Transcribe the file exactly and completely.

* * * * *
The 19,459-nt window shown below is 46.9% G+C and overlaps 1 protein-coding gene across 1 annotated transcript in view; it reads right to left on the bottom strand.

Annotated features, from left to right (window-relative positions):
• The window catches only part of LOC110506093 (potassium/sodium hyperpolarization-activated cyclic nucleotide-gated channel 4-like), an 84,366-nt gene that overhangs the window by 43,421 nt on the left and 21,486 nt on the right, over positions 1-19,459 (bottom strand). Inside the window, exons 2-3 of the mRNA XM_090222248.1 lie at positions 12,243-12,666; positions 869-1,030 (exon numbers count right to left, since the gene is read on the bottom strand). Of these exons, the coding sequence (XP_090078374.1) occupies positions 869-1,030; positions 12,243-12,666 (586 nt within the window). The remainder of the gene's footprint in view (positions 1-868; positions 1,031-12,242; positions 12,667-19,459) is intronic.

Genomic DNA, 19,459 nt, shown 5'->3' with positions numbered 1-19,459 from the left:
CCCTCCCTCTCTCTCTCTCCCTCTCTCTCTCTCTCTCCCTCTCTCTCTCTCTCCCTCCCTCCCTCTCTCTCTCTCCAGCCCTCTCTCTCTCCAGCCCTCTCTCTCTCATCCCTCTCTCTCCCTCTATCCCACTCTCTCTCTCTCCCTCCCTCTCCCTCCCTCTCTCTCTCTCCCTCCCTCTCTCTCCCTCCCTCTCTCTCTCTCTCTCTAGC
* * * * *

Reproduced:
The 19,459-nt window shown below is 46.9% G+C and overlaps 1 protein-coding gene across 1 annotated transcript in view; it reads right to left on the bottom strand.

Annotated features, from left to right (window-relative positions):
• The window catches only part of LOC110506093 (potassium/sodium hyperpolarization-activated cyclic nucleotide-gated channel 4-like), an 84,366-nt gene that overhangs the window by 43,421 nt on the left and 21,486 nt on the right, over positions 1-19,459 (bottom strand). Inside the window, exons 2-3 of the mRNA XM_090222248.1 lie at positions 12,243-12,666; positions 869-1,030 (exon numbers count right to left, since the gene is read on the bottom strand). Of these exons, the coding sequence (XP_090078374.1) occupies positions 869-1,030; positions 12,243-12,666 (586 nt within the window). The remainder of the gene's footprint in view (positions 1-868; positions 1,031-12,242; positions 12,667-19,459) is intronic.

Genomic DNA, 19,459 nt, shown 5'->3' with positions numbered 1-19,459 from the left:
CCCTCCCTCTCTCTCTCTCCCTCTCTCTCTCTCTCTCCCTCTCTCTCTCTCTCCCTCCCTCCCTCTCTCTCTCTCCAGCCCTCTCTCTCTCCAGCCCTCTCTCTCTCATCCCTCTCTCTCCCTCTATCCCACTCTCTCTCTCTCCCTCCCTCTCCCTCCCTCTCTCTCTCTCCCTCCCTCTCTCTCCCTCCCTCTCTCTCTCTCTCTCTAGC